API Publishes Two Updated Standards for Underground Natural Gas Storage

(P&GJ) — The American Petroleum Institute released two second-edition standards on Nov. 29 for natural gas storage in underground salt caverns and depleted hydrocarbon and aquifer reservoirs to help ensure a safe and reliable energy supply.

“Underground storage of natural gas is a vital part of natural gas energy infrastructure, allowing the industry to maintain a steady supply to meet changing consumer demands,” Anchal Liddar, API senior vice president of global industry services, said. “These updated standards help ensure underground storage facilities are designed, maintained and operated at the highest level, while advancing health, safety and sustainability in the communities where we operate.”

API Recommended Practice (RP) 1170, “Design and Operation of Solution-mined Salt Caverns Used for Natural Gas Storage”, 2nd edition, provides guidance for salt cavern facilities used for natural gas storage. The standard focuses on facility geomechanical assessments, cavern well design and drilling, risk management, solution mining techniques and operations.

API Recommended Practice 1171, “Functional Integrity of Natural Gas Storage in Depleted Hydrocarbon Reservoirs and Aquifer Reservoirs”, 2nd edition, outlines storage well, reservoir and fluid management for functional integrity in design, construction, operation, monitoring, maintenance and documentation practices. The standard applies to natural gas storage in depleted natural gas and oil reservoirs as well as aquifer reservoirs.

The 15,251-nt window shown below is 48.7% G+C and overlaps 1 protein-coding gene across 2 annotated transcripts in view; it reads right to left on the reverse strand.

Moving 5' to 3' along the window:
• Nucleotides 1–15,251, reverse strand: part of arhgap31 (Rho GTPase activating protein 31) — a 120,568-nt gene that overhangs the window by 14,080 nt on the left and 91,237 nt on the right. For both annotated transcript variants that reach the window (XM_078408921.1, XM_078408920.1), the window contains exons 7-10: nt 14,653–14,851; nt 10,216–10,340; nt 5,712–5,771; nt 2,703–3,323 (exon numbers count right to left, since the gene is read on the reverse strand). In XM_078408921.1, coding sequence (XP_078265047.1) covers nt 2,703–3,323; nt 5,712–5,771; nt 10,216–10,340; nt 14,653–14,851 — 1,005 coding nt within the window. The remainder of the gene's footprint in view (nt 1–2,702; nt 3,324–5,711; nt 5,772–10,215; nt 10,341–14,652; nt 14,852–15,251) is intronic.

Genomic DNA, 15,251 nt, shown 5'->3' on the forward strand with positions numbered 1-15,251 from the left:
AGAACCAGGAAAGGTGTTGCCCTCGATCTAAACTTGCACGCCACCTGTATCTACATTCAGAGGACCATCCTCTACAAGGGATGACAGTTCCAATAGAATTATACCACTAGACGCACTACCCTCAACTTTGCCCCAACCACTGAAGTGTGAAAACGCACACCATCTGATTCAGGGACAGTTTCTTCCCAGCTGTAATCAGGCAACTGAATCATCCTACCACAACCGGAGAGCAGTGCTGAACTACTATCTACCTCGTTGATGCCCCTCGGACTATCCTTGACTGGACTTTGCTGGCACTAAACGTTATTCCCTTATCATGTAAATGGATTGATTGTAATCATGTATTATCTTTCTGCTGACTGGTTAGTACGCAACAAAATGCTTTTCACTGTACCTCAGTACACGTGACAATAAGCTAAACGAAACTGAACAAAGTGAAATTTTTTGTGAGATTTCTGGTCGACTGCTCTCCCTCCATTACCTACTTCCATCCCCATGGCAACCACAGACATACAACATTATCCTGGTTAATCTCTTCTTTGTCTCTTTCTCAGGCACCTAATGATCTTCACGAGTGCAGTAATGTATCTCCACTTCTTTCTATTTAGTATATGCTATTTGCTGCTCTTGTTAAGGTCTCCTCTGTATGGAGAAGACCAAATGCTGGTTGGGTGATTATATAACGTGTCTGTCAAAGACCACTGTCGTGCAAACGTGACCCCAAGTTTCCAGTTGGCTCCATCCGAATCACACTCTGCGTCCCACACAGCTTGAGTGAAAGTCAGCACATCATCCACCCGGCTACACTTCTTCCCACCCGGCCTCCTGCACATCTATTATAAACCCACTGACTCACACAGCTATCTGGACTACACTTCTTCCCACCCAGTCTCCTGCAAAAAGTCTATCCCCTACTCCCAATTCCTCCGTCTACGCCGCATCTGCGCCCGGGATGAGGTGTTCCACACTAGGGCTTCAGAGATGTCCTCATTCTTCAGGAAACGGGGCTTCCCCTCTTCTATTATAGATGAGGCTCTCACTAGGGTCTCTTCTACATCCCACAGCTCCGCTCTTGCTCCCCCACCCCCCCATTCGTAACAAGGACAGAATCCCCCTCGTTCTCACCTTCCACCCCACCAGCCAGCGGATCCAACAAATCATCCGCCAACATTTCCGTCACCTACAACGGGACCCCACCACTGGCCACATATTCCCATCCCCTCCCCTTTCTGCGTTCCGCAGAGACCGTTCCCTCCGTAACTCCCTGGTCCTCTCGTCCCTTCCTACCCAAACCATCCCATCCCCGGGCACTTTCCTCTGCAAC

The second edition of RP 1170 incorporates associated requirements for risk management, aligning the standard with RP 1171.

The first editions of RP 1170 and RP 1171 are incorporated by reference in the Pipeline and Hazardous Materials Safety Administration’s underground natural gas storage regulations and have become the basis for inspections at the federal and state level.  

More than 500 salt caverns and depleted hydrocarbon and aquifer reservoirs in the United States safely store and then deliver natural gas through our nation’s pipeline infrastructure to consumers. The practice, which dates back decades, allows natural gas to be stored when extracted, and released to pipelines, local distribution companies, producers and shippers based on variable consumer demand across seasons, days and even hours. 

The current global energy crisis proves that it is more important than ever to advance solutions that ensure continued access to affordable, reliable energy while tackling the climate challenge. The U.S. natural gas and oil industry has made significant progress in reducing carbon emissions to near generational lows, and increased use of natural gas has contributed to a 24% drop in power sector carbon emissions since 2012 – outpacing the reduction targets outlined in the Clean Power Plan. As populations grow and economies expand, the world will demand more energy, not less, and industry will continue to play a foundational role in the global energy mix for decades to come. 

The U.S. is the world’s largest producer of natural gas, and U.S. proved reserves of natural gas have increased nearly every year since 2000 due to advancements in natural gas exploration and production technologies. According to the EIA, while U.S. natural gas consumption is expected to average a record 86.6 Bcf/d in 2022, steady gains in drilling activity have boosted U.S. natural gas production to near record highs, thus ensuring a well-supplied domestic market while simultaneously meeting rising global LNG demand.

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